Steven Spielberg directs Meryl Streep and Tom Hanks in The Post, a thrilling drama about the unlikely partnership between The Washington Post’s Katharine Graham (Streep), the first female publisher of a major American newspaper, and editor Ben Bradlee (Hanks), as they race to catch up with The New York Times to expose a massive cover-up of government secrets that spanned three decades and four U.S. Presidents. The two must overcome their differences as they risk their careers – and their very freedom – to help bring long-buried truths to light.
Following a recent article published by the Guardian after the release of Spielberg’s movie The Post. Daniel Ellsberg, the US whistleblower celebrated in Steven Spielberg’s new film, The Post, was called “the most dangerous man in America” by the Nixon administration in the 70s. More than 40 years later, the man he helped inspire, Edward Swoden was called “the terrible traitor” by Donald Trump, as he called for Snowden’s execution.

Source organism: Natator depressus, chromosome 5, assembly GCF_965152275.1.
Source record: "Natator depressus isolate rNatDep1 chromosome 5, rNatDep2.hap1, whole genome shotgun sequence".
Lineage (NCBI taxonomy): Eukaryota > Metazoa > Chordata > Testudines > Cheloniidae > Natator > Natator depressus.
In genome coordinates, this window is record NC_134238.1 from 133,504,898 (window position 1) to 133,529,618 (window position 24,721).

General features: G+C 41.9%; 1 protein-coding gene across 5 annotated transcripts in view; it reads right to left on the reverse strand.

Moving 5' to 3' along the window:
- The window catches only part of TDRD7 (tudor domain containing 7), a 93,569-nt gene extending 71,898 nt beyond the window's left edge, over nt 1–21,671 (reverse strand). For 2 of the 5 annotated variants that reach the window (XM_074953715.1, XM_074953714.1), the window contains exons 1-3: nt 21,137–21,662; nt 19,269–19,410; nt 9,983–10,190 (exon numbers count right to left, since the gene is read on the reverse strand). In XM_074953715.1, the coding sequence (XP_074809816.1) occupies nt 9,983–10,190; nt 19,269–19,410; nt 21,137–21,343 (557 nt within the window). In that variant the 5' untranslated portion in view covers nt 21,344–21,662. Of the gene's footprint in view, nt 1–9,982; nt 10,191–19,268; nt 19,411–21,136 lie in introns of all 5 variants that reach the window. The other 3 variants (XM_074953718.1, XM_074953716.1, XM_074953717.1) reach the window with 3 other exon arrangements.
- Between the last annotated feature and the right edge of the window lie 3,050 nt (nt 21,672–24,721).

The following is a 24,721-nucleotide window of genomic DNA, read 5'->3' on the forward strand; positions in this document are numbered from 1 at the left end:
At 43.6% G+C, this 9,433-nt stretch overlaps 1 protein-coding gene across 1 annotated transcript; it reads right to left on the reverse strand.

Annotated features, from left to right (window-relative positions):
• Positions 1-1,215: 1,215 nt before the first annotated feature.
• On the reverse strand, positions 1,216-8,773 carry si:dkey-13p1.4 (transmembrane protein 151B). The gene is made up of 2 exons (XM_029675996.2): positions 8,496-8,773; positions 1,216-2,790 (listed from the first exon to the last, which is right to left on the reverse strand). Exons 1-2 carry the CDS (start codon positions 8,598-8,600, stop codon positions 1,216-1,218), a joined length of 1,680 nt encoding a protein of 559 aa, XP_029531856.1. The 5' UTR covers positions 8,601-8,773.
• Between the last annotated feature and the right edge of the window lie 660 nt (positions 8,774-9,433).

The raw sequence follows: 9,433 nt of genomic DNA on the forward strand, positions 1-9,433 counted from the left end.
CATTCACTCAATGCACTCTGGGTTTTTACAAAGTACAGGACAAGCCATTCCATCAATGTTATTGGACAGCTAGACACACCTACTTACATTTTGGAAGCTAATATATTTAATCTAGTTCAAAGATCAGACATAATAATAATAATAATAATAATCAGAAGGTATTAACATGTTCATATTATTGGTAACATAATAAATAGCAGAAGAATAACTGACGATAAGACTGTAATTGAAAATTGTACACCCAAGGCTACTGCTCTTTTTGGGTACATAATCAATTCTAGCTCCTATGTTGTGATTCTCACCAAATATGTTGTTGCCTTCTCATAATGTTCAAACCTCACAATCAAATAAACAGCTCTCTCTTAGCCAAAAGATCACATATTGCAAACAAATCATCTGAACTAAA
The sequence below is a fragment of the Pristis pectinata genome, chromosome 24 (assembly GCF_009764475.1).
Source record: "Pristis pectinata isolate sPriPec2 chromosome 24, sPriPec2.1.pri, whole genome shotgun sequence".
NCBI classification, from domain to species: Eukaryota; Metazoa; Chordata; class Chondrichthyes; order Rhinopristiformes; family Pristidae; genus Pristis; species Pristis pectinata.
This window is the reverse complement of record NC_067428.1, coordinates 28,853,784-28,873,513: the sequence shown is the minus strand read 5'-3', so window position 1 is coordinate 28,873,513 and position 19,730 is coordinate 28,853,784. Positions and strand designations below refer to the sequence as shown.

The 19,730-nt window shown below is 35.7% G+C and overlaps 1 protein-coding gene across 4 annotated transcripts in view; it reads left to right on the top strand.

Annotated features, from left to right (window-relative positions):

This article along with the recent Spielberg’ s movie The Post are raising many questions about the freedom of the press.
See a previous post entitled Powers and counter-powers. There you will find many questions to be raised about the power of the press. The two previous documents (the film and the article are great to support a problematic such as Should classified elements remain secret?